Rob: I’m surprised the forward ranks are still so jumbled. You can always expect to see some line juggling throughout a season, especially when a coach has as many options as Barry Trotz does currently, but you’d also expect to see at least one go-to line combination. Well, the historic go-to, Backstrom / Ovi / Warm Body, has not been great. We’ve discussed the troubles Nick and Ovi have had together (below 50% possession together on a team that is well above 50% on the whole), but nothing has settled to allow the Caps to mitigate that struggle.
Surely one cause of the juggling has been the struggles of Kuznetsov, Williams, Ovechkin (despite the goals), and Wilson’s continued inability to produce in a way that would justify his climb up the depth chart. The one line that has been great, Johansson / Backstrom / Burakovsky, hasn’t stayed together in large part because Trotz can’t put all his eggs in one basket. So the quest for a stable set of lines continues, and if something finally clicks, look out. As JP noted, even given all that has apparently gone wrong, the Caps are sitting right where they want to be at this point in the season.
Pepper: Like Adam mentioned, I’ve been most pleasantly surprised by the stability of the D thus far, particularly the third pair and Orlov’s assumption of top-4 duties (the latter averaging a TOI/G in all situations three minutes higher than last season). The Caps are allowing the second-fewest goals against per game at 5v5 in the league to date, a slight improvement over last season if you can believe it. While we’ve noted a “somewhat tilted ice” against the Caps in terms of scoring chances, the early returns exceeded my expectations.
The negative surprise is Kuznetsov’s lack of production, at this stage in his career, given where he was at this point last season and how the drought well preceded the start of the 2016-17 campaign.
Question 2: What is your biggest concern as we head to the halfway point?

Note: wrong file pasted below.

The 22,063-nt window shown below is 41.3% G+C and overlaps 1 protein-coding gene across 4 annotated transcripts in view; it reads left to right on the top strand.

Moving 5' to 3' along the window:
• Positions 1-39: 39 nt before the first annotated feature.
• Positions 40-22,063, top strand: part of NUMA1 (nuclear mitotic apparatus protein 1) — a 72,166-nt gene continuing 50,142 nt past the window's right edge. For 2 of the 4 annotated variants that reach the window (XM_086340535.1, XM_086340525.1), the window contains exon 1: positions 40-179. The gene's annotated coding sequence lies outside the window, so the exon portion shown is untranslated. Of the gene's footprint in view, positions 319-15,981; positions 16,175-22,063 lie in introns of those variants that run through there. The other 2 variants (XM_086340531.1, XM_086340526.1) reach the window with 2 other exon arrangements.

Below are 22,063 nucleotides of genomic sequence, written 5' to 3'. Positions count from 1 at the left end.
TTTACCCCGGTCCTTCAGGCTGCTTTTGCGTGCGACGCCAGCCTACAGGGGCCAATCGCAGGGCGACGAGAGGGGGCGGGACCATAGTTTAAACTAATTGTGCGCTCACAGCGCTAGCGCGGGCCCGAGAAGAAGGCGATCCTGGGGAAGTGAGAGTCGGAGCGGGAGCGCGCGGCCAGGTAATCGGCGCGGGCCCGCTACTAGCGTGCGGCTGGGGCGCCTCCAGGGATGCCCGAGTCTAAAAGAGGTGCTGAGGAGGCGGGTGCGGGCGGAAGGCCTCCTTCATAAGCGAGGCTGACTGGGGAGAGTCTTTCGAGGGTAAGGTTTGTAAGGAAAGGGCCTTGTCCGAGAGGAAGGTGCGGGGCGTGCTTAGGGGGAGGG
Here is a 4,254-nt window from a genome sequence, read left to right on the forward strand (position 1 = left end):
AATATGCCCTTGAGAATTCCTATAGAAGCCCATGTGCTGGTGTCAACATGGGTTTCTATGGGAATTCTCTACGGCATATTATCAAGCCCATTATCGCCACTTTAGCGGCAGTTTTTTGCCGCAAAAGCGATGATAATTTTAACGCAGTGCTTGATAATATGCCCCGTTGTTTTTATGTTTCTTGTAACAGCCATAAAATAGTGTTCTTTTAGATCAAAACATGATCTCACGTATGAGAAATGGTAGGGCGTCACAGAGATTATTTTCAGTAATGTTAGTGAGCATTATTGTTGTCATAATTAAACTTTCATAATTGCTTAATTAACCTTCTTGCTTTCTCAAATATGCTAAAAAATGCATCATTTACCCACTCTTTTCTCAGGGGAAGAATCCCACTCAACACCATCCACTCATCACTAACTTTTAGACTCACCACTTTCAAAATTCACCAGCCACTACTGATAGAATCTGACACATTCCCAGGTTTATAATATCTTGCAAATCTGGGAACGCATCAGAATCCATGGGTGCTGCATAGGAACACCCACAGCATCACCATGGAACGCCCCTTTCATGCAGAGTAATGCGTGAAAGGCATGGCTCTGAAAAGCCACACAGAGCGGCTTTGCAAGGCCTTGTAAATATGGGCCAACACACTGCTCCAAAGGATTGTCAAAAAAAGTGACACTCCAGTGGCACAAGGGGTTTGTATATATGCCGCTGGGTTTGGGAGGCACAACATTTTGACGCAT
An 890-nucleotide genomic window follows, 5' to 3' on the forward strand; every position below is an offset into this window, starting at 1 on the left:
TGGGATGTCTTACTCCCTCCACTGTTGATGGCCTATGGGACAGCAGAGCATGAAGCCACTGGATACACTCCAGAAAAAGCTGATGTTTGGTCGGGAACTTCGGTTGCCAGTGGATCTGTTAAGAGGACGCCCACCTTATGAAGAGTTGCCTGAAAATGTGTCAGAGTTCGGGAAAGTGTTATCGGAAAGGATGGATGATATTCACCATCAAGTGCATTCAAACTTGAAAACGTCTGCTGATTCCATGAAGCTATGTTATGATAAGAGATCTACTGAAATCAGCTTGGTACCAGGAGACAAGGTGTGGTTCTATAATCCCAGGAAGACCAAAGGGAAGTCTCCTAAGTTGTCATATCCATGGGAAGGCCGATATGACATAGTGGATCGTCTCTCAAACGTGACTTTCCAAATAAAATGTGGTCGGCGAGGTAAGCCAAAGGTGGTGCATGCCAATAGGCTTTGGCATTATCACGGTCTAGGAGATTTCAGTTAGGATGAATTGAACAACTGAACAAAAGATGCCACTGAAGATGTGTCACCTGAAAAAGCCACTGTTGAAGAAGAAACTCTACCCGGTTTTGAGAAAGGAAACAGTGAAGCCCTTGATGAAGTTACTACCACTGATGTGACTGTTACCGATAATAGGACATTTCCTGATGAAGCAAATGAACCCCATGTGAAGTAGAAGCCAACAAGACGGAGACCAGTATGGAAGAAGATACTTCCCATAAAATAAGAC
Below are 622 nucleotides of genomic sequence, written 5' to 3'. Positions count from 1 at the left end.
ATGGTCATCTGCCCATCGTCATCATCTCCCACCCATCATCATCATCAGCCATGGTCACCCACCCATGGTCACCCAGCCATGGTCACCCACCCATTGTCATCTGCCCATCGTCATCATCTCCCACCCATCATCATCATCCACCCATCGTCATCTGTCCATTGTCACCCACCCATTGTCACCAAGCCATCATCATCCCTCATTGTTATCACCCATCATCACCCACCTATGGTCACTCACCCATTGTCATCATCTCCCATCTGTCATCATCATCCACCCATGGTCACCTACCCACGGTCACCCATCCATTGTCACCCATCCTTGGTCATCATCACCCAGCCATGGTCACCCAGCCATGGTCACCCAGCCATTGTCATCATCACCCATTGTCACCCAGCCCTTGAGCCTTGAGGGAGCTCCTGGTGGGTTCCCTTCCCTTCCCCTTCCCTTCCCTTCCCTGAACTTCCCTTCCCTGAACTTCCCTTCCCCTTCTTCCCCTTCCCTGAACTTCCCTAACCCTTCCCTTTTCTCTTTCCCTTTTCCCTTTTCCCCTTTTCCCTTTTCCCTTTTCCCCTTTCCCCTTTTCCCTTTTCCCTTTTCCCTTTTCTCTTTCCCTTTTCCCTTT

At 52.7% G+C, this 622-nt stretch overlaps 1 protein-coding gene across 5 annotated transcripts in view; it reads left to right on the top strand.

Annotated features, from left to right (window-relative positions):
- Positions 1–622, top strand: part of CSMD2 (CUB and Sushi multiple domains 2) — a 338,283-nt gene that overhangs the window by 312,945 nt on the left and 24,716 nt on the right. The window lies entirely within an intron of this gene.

J.P.: The Caps look a bit like a team that’s unsure of its identity right now - we haven’t seen much of that “heavy hockey” that characterized the past couple of seasons, but we’re also not seeing the quick-strike transition game we might have expected as self-professed “lessons learned” from last year’s elimination. Moreover, the team’s ability to handle speed (and not just raw speed, but teams that play decidedly up-tempo), is worth keeping an eye on.
With the (huge) caveat that the Caps have played two of their better games this season against everyone’s Platonic ideal of what a “fast” team in today’s NHL looks like, other somewhat similarly speedy teams have given them trouble (the Rangers, Leafs and Oilers, to name a few). Are the Caps going to try to get into track meets with these clubs or try to lean on them? Do they have the personnel for the former, or the tactical edge in the latter?
“Identity” can be overblown and post hoc, but this looks like a team that is more passive and reactive than one that’s interested in dictating play on most nights (which is partially human nature, to be sure), but with the Rangers and Penguins lining up as potential Metro Division roadblocks standing between them and the Conference Finals (and teams like Columbus and Carolina that may be the proverbial objects in the rearview mirror that are closer than they appear), it would behoove them to figure it out sooner rather than later.